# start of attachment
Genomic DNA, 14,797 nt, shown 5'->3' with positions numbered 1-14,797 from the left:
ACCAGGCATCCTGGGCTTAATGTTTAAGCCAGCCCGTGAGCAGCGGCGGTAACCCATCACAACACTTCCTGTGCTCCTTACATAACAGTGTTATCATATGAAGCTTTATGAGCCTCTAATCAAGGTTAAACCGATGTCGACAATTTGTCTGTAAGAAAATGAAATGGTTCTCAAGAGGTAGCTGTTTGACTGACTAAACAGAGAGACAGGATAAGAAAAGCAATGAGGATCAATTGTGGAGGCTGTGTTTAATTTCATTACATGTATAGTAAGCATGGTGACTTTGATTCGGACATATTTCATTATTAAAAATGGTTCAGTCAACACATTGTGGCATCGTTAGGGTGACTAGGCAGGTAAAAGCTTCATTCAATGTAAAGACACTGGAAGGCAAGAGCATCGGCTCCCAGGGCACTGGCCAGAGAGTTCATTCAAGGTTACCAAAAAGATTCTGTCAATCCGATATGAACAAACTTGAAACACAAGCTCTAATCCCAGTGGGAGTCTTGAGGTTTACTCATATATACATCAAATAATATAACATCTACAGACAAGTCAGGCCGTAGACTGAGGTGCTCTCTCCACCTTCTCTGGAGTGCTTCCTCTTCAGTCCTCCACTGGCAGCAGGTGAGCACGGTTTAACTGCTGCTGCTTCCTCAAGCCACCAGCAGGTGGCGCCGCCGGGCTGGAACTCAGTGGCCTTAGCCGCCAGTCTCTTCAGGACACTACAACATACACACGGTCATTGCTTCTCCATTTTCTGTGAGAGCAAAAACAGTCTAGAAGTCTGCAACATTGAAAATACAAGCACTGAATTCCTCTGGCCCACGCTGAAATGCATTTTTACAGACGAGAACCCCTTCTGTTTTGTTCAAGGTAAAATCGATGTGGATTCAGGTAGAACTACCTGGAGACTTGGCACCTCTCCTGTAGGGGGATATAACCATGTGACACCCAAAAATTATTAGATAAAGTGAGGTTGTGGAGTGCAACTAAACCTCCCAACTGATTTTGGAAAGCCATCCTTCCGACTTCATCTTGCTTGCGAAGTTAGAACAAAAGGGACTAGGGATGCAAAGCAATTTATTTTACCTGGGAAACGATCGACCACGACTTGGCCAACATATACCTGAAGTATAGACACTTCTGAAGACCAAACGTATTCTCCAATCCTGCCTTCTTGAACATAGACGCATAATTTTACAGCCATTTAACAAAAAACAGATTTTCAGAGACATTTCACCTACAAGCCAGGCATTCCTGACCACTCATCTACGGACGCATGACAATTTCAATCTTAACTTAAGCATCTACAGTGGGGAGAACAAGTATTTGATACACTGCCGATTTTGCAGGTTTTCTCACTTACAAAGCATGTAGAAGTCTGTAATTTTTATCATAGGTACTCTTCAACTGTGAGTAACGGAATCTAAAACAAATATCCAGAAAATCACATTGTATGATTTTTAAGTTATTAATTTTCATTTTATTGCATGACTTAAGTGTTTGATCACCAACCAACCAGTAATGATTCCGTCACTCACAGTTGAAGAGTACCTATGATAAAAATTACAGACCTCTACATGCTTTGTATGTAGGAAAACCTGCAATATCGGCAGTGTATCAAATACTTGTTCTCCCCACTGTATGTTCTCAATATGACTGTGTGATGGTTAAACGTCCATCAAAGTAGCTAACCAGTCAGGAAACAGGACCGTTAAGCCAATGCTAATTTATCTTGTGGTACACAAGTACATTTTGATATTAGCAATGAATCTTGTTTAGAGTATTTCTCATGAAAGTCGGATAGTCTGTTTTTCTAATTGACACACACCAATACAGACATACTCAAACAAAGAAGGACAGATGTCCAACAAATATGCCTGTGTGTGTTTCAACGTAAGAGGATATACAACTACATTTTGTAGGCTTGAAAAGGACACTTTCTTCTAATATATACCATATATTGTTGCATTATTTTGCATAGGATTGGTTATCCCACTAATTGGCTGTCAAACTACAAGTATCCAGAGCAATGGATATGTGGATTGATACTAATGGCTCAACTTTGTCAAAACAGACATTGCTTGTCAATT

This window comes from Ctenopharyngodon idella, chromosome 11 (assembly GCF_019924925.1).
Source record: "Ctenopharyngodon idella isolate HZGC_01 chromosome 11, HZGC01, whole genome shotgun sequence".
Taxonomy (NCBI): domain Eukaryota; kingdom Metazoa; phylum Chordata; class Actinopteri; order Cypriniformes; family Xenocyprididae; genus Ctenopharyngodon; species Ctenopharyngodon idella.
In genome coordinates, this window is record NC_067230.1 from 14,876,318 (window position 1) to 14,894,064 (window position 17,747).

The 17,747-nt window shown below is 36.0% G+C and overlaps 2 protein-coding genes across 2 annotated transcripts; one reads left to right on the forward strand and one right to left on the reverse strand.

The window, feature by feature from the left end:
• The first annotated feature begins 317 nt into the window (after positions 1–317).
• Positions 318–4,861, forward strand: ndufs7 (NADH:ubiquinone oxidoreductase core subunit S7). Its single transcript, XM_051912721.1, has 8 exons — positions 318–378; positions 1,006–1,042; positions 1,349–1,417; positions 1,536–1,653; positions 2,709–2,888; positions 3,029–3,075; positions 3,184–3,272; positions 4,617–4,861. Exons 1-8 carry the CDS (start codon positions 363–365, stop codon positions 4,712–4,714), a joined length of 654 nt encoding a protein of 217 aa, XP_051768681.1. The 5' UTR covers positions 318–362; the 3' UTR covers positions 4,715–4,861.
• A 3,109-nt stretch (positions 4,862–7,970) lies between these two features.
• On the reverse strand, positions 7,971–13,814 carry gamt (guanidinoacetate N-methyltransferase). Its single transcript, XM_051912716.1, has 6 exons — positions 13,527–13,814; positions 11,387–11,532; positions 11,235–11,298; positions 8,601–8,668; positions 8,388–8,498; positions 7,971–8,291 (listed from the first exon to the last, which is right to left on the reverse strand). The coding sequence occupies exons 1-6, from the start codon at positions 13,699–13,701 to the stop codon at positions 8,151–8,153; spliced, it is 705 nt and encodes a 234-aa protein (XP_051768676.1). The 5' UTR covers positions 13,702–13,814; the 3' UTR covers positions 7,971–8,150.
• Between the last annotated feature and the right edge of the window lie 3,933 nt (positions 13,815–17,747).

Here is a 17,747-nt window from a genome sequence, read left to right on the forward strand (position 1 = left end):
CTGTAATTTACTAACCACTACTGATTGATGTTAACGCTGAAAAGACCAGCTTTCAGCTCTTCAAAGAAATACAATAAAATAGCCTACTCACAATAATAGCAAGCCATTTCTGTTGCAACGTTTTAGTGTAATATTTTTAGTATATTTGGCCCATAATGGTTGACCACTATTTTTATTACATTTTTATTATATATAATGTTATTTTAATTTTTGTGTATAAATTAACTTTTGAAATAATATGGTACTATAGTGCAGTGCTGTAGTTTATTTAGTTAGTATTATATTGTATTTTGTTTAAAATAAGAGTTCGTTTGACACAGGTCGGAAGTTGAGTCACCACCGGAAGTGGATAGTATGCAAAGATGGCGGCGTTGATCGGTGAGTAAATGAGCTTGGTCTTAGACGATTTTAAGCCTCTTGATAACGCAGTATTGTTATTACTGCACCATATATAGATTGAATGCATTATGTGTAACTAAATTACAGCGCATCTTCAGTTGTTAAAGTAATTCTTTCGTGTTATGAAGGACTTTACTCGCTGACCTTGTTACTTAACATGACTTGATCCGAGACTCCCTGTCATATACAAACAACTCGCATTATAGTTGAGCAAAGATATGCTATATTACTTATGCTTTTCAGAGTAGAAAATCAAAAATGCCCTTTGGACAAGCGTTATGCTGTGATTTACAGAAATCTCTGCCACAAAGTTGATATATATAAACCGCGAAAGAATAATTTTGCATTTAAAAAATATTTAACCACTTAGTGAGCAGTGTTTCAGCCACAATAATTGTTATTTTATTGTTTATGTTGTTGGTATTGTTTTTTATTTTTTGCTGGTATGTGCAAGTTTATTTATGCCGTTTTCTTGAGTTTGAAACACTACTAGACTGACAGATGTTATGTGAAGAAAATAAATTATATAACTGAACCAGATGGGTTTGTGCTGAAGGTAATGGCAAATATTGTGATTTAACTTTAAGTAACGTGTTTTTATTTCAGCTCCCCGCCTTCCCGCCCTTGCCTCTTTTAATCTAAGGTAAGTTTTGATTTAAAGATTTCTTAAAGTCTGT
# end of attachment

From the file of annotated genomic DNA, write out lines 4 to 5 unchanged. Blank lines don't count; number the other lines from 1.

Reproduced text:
Source record: "Ctenopharyngodon idella isolate HZGC_01 chromosome 11, HZGC01, whole genome shotgun sequence".
Taxonomy (NCBI): domain Eukaryota; kingdom Metazoa; phylum Chordata; class Actinopteri; order Cypriniformes; family Xenocyprididae; genus Ctenopharyngodon; species Ctenopharyngodon idella.